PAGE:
Lifetime Training revives with Ofsted grade 2

England's largest apprenticeship provider lauded for 'substantial' quality improvements as achievement rates rise

England's largest apprenticeship provider lauded for 'substantial' quality improvements as achievement rates rise

England’s largest apprenticeship provider has returned to a ‘good’ Ofsted rating after a turbulent period.

Lifetime Training was praised by the watchdog in a report published today that revealed achievement rates are up 15 percentage points in just a year amid “substantial” improvements in apprentices’ learning experiences.

The provider has stopped working with multiple national employers that were refusing to release apprentices for off-the-job training, worked “more effectively” with employers to ensure apprentices study the right qualifications, and overseen a “careful” redesign of the curriculum for each apprenticeship.

David Smith, who became chief executive of Lifetime in July 2023, said: “We’ve made significant investments in quality, technology, and most importantly our people since our last inspection and have ambitious plans for the future. This rating, for us, is validation of that work and the progress we have made to date.”

Lifetime, which offers over 40 different apprenticeships to around 20,000 people, had long-held a ‘good’ Ofsted grade but was dropped to ‘requires improvement’ in 2022.

It trains apprentices in industries that historically have had a high attrition rate and have been particularly affected by the recent pandemic, such as hospitality, retail, care, business admin, public services, leisure, and early years.

The previous inspection criticised the provider for a focus on financial performance and starts over quality, as well as a lack of face-to-face teaching, off-the-job training and poor achievement rates.

Since then, Lifetime has changed its chief executive and chair twice, and was last year sold by private equity parent Silverfleet Capital to the company’s lenders Alcentra. 

It is currently engaged in a major clawback dispute worth millions with the Department for Education about overclaimed additional learner support funding, which FE Week understands is nearing its conclusion.

Today’s Ofsted report was full of compliments about Lifetime’s focus on quality improvements since the previous inspection.

It said Lifetime has increased the proportion of training it delivers face-to-face, which was previously mostly online, and pulled away from some employers who were unable to release apprentices for their training.

FE Week understands the firm has exited partnerships with less than 15 businesses (which is less than 5 per cent of its partnership base) but Lifetime wouldn’t name who they were.

The provider was also delivering advanced learner loans to a few hundred adults at the point of their last inspection but has since forfeited that contract to consolidate the business.

One key area of improvement related to Lifetime’s qualification achievement rates, which sat at 35 per cent in 2022/23. Ofsted’s report said the proportion of the provider’s apprenticeship completing and achieving their programme has now increased to half – around the same level as 2018/19.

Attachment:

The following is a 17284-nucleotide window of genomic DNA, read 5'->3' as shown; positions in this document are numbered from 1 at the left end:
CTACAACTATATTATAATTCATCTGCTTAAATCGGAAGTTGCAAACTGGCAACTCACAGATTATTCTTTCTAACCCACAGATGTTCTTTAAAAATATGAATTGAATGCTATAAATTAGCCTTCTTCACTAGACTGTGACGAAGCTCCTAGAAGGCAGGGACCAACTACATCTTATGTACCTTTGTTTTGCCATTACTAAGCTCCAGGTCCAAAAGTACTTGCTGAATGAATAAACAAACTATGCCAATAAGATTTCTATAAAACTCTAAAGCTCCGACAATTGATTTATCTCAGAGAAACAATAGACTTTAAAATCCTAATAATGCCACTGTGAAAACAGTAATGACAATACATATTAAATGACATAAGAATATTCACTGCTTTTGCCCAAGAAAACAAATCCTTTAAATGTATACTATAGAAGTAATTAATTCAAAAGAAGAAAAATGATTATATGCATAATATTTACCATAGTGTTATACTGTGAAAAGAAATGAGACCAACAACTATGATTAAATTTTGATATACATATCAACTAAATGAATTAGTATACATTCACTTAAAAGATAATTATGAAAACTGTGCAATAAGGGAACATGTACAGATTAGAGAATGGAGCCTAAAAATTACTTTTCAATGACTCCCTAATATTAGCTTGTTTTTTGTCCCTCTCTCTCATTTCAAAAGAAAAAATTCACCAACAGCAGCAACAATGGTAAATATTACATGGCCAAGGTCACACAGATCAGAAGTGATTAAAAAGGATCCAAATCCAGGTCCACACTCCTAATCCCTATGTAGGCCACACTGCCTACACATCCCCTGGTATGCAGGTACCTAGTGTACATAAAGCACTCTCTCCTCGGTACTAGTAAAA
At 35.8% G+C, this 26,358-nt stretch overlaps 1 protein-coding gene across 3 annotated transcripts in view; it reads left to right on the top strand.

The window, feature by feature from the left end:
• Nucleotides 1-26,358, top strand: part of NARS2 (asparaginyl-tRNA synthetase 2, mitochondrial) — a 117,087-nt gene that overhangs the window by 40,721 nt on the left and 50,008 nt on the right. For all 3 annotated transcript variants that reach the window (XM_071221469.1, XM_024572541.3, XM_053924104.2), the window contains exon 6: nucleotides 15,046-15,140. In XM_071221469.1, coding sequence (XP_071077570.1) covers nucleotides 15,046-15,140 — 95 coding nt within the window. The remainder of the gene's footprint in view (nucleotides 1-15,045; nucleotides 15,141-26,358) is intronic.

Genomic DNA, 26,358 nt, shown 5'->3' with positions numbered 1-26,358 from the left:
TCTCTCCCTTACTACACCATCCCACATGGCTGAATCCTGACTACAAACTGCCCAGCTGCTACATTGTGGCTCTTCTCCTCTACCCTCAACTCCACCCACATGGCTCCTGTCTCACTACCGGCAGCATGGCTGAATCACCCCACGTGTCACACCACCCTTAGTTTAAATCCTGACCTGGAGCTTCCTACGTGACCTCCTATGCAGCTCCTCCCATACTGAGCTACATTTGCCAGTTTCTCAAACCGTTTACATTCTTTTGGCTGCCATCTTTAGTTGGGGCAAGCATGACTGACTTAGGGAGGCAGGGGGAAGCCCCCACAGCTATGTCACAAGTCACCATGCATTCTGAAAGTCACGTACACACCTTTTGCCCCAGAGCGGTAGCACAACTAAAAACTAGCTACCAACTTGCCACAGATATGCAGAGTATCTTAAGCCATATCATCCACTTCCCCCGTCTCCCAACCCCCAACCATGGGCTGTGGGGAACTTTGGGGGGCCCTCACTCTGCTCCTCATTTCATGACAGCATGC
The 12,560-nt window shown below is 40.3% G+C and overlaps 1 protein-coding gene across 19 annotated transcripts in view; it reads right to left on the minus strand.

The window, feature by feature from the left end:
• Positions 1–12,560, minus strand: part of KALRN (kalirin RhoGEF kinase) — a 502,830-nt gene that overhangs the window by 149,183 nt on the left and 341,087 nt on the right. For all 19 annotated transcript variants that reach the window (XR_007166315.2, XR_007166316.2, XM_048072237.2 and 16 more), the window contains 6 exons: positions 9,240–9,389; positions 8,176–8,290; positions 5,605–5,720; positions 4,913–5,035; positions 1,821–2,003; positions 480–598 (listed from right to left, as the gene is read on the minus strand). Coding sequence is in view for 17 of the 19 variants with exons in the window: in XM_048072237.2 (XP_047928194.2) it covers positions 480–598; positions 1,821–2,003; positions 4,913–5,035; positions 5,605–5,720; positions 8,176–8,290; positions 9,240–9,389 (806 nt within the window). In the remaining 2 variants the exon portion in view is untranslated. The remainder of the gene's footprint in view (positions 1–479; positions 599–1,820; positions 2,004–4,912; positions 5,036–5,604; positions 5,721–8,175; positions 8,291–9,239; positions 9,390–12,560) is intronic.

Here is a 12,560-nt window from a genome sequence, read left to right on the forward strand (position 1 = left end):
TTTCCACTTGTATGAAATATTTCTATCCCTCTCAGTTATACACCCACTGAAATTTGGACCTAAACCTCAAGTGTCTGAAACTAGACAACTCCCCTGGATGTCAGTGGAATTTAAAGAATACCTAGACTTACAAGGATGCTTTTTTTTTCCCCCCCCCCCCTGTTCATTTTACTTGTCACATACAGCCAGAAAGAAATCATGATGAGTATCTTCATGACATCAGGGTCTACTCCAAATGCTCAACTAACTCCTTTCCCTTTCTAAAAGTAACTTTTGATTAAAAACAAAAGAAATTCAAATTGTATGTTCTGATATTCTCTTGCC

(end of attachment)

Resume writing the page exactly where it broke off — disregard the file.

Inspectors said: “The new leadership team has taken swift and effective actions to improve the quality of apprentices’ education and training. This includes a considerable investment in the development of the learning coaches’ teaching skills. Because of these decisive actions, apprentices’ learning experiences have improved substantially.”

Leaders have also worked more effectively with employers to ensure that apprentices “study the right qualifications, receive timely support, and take part in good quality training during their working hours”.

This has helped to reduce the proportion of apprentices who are taking a break from learning or studying beyond their planned end date by about half, the report said.

Lifetime has also “carefully redesigned the curriculum for each apprenticeship” since the last inspection. 

Inspectors found: “They have identified clearly what they want apprentices to know and be able to do when they complete the training. As a result of leaders working more closely with employers, apprentices study content that is current and relevant to their industry.”

There has also been “substantial improvements” to the design and teaching of the English and mathematics functional skills, Ofsted said.

Lucy Auchincloss, partnership development director at Lifetime, said: “We are pleased the inspection team recognised the considerable amount of effort which has been focused on improving learning experiences over the last few years.”

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3 Comments

  1. If you know anything about how achievement rates work in apprenticeships, you’ll know that there is a lot more beneath the surface of this story.

  2. Tony Allen

    I don’t in any way attempt to pour cold water on this, but just how can a provider be good with historically only 1 in 3 apprentices achieving?
    People outside the sector will just not understand how that can be so.
    Please don’t try to tell me QAR and quality are unrelated!

    • “Don’t in anyway attempt to pour cold water on this” but here is my bucket full of cold water that I am pouring! Of course links could be made between QAR and quality but links can also be made between delivering in volatile sectors with high attrition and QAR. You can probably paint it as you see fit based on your agenda.